Edit This Grammar Lesson: Last Vs Past
Updated: Jul 18, 2019
I recently wrote a volleyball game story for the Denton Record-Chronicle, and in it, I wrote that the losing team "... now has lost five of its last eight matches."
Can you spot the grammar mistake?
I didn't when I submitted the article to the copy desk for review. But there was an eagle-eyed editor who did and quickly replaced the word last with past. The new sentence read "... now has lost five of its past eight matches."
Last vs. Past – What's the difference?
As my editor explained, using the word last in this context could create confusion for the reader by implying that it's the end of the losing team's season. However, it's still early in the season, and both teams have games left on their schedule.
Past is a better choice because it signifies that the eight games have taken place in the past, but does not create confusion by implying that they were the last eight games of the season.
Here are some additional examples:
Incorrect: These last few months have been difficult.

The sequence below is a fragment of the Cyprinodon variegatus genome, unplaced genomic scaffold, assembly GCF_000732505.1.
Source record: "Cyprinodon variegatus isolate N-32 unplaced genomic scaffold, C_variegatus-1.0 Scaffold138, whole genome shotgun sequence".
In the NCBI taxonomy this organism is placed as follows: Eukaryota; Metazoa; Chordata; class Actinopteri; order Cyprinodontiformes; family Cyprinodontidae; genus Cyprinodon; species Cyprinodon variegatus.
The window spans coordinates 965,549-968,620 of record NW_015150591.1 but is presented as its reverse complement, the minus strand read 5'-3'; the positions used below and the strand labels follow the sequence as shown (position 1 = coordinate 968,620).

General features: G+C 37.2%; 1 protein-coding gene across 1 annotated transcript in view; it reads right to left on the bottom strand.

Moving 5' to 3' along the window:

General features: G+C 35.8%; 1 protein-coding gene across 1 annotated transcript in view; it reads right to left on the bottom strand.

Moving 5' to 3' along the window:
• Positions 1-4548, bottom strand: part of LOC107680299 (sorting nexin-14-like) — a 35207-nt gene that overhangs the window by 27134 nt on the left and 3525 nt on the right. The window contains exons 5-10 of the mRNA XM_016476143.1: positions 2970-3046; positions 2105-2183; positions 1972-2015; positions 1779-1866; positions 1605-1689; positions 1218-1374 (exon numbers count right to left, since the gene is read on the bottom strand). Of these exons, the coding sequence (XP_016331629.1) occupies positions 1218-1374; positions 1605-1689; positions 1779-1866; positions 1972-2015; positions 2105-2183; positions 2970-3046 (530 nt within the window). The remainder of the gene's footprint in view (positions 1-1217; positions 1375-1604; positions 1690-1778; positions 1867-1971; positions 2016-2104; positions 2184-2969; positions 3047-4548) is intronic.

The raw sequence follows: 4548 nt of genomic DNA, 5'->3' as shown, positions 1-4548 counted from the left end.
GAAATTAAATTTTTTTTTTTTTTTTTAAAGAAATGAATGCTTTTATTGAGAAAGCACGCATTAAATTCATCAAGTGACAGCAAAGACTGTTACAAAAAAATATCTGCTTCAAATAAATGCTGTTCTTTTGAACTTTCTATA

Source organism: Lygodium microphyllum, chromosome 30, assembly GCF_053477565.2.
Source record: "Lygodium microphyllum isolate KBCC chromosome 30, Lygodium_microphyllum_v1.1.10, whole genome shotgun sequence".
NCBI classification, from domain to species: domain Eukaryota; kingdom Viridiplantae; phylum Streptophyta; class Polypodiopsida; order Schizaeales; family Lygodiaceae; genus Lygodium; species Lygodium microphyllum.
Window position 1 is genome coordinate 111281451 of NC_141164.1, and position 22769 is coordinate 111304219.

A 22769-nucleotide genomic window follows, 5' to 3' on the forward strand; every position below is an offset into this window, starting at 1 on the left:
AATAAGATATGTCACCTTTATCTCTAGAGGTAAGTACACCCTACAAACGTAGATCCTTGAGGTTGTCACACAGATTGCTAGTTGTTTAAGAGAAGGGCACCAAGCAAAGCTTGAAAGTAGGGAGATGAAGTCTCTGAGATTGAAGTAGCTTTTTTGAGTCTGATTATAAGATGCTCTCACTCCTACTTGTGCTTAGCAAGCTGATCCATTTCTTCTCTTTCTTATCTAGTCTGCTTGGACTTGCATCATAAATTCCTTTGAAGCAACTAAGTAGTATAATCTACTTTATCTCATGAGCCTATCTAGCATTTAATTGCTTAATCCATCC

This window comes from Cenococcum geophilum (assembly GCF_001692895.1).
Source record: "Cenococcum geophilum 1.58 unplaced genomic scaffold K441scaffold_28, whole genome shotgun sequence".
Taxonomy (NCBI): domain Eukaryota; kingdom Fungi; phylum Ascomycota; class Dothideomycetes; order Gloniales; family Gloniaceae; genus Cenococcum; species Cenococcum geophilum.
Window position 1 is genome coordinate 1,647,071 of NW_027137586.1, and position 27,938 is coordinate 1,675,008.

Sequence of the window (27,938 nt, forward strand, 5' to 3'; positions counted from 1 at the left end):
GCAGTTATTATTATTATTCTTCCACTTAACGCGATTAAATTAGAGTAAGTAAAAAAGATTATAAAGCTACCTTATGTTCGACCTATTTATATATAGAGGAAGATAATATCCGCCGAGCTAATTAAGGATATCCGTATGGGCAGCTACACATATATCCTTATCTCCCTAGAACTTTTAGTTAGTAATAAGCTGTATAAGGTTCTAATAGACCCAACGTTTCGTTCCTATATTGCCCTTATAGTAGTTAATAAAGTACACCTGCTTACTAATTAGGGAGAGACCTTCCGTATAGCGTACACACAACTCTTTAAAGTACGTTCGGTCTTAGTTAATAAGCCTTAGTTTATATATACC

Correct: These past few months have been difficult.
Incorrect: That football team won the state title four times in the last six years.
Correct: That football team won the state title four times in the past six years.
There are other differences between last and past depending on how you are using them in a sentence (as an adjective, adverb, noun, etc.). Here is an article I found that explains those in a lot more detail.
I have been using last instead of past – at least in this context, anyway – in my writing for years and never noticed. But that doesn't mean I'm correct in the eyes of a hardcore grammarist. Regardless of your take, be cognizant of potential confusion and aim for clarity.
Thanks for reading!
*STEVE GAMEL is the Owner/President of Edit This, a writing and editing services company located in Denton, TX. Along with being a sports writer for the Denton Record-Chronicle, Steve handles anything involving the written word. Give him a call today to help give your business a clear voice.